AAA Memberships. At the time, our offices were located in Greensboro, North Carolina, which did not have very good public transportation. We didn’t want to worry about our valued employees being stranded on the road somewhere unable to afford help. Our solution: give each of our employees a membership in the American Automobile Association (AAA). This membership features roadside service as well as towing. Though it was seldom needed, our employees really appreciated the safety net and we slept better at night, knowing they were protected.
Event Tickets. My husband and I loved to go to the theatre and to the symphony, however, we were seldom in town to use the tickets, so most of them were enjoyed by our employees. There are also special promotional tickets you can acquire, often free, to preview events of movies in some cities.
Dinner Certificates. We also gave people certificates for dinner-for-four. That way, people could take not only their partners, but another couple as well. Our policy was not to pay for alcohol, however we arranged with the restaurant to send us a bill for the dinner, after the fact. Hoteliers with restaurants are in a particularly good position to exchange these kinds of coupons with other brands. (Some hotels even exchange holiday parties, so that their staff will not have to serve each other on this particular occasion.)
Saying thank-you every day in a myriad of ways. Many times, the simple act of saying a heartfelt “thank you” can go a long way towards making your loyal employee feel valued. Here’s a short list of ways you and your people can say “thank you” to your associates:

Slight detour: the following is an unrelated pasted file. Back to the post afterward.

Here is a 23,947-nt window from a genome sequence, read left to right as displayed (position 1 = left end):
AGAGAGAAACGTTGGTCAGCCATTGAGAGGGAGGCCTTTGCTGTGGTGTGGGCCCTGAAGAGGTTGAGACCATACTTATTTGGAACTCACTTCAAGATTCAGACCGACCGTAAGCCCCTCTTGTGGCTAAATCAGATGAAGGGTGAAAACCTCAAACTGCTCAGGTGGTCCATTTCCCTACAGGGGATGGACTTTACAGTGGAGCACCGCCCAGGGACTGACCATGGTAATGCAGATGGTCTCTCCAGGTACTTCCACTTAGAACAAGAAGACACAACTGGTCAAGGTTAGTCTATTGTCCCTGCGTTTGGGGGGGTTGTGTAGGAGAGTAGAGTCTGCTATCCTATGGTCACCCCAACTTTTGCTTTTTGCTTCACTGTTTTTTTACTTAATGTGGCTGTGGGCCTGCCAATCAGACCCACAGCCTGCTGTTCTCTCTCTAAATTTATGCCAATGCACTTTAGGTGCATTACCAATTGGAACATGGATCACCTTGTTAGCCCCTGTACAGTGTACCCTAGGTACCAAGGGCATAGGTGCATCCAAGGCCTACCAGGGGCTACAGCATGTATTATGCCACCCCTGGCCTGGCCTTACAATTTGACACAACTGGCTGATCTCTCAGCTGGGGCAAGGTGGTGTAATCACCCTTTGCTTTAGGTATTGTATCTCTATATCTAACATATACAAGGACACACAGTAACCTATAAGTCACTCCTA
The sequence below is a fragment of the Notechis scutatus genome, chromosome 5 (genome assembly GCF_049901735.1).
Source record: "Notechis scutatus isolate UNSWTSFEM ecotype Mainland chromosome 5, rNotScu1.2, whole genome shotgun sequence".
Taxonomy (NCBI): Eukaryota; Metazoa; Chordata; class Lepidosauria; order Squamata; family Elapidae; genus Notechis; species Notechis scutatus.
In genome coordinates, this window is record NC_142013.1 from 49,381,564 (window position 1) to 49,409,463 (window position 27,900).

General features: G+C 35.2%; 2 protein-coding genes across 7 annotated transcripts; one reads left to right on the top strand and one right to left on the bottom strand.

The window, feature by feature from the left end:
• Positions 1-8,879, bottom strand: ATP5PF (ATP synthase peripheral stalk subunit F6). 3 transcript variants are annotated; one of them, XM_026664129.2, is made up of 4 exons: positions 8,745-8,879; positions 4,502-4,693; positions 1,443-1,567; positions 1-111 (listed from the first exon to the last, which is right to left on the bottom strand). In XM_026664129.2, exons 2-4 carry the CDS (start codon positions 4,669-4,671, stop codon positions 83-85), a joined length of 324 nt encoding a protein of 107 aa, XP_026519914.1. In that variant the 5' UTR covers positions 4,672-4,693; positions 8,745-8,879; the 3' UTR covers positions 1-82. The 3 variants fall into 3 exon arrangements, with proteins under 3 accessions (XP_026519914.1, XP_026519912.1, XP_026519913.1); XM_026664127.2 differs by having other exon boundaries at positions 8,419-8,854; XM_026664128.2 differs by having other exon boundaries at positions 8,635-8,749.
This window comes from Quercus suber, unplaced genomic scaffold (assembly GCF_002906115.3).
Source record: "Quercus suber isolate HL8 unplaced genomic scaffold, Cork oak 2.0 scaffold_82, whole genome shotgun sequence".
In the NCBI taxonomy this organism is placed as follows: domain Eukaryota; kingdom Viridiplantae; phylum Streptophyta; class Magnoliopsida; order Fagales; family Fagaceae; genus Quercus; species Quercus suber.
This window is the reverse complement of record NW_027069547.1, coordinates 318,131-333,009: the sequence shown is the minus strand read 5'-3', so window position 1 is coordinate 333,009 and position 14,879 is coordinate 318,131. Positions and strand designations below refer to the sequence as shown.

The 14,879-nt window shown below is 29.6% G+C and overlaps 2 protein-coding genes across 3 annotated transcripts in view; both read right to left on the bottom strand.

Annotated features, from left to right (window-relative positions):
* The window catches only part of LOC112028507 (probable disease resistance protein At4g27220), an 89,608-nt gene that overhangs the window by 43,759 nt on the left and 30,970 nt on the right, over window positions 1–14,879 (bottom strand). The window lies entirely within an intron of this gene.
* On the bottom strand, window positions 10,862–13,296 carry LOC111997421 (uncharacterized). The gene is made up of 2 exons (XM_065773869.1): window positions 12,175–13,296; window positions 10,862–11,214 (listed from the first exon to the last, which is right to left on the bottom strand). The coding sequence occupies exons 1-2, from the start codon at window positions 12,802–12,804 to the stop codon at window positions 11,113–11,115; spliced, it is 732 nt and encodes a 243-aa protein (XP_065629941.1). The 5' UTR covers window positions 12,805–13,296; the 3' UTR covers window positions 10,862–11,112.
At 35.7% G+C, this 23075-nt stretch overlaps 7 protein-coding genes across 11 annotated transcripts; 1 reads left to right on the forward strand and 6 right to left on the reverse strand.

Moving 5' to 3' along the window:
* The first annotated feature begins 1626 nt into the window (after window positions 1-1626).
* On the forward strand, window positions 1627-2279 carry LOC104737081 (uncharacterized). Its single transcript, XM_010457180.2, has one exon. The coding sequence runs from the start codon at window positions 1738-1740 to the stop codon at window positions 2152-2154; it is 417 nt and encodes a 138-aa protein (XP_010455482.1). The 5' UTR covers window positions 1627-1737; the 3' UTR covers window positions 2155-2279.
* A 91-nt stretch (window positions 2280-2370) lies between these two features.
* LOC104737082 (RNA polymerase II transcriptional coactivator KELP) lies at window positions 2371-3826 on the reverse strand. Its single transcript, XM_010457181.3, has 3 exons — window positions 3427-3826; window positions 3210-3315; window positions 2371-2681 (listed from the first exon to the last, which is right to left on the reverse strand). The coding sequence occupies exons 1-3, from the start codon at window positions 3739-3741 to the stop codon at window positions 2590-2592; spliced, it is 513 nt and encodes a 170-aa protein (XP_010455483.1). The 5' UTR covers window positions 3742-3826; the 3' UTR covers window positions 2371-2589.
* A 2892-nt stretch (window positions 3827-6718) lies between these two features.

• Mini candy bars
• Post-it® Notes
• Thank-you letter home to the family (with pizza coupons)
• A book about something that interests the associate or will support their personal or professional growth
• Homemade cookies or brownies
• Coupon good for some time off
Finding the Best Ideas for You
As we alluded to in the description of this article, the best ideas will probably not come from you or even this article. The best ideas will come from your people themselves―if you ask them. Find out what people value that you can give them, without having it cost you a lot. You’ll be surprised and pleased at some of the out-of-the-box ideas they will provide, when you ask. Take the time and make the effort to create a non-threatening atmosphere in which people feel comfortable sharing. You’ll be glad you did!
You, as a hotel executive, do not have to spend a lot of money to keep your valued employees. A thoughtful, well-planned approach will be more effective than just throwing money at people every time.
Joyce Gioia is a workforce futurist concentrating on relationship aspects of the future. This arena includes workforce and workplace trends, as well as consumer, education, and business-to-business trends. Ms. Gioia is also CEO of Employer of Choice, Inc, a distinction earned only by companies whose leadership, culture, and best practices attract, optimize, and hold top talent. Employers of Choice® enjoy "a higher level of performance, greater workforce stability, and the level of continuity that assures preservation of the knowledge base, customer loyalty, employee satisfaction, and stronger profits". Ms. Gioia can be contacted at 336-210-3548 or firstname.lastname@example.org Extended Bio...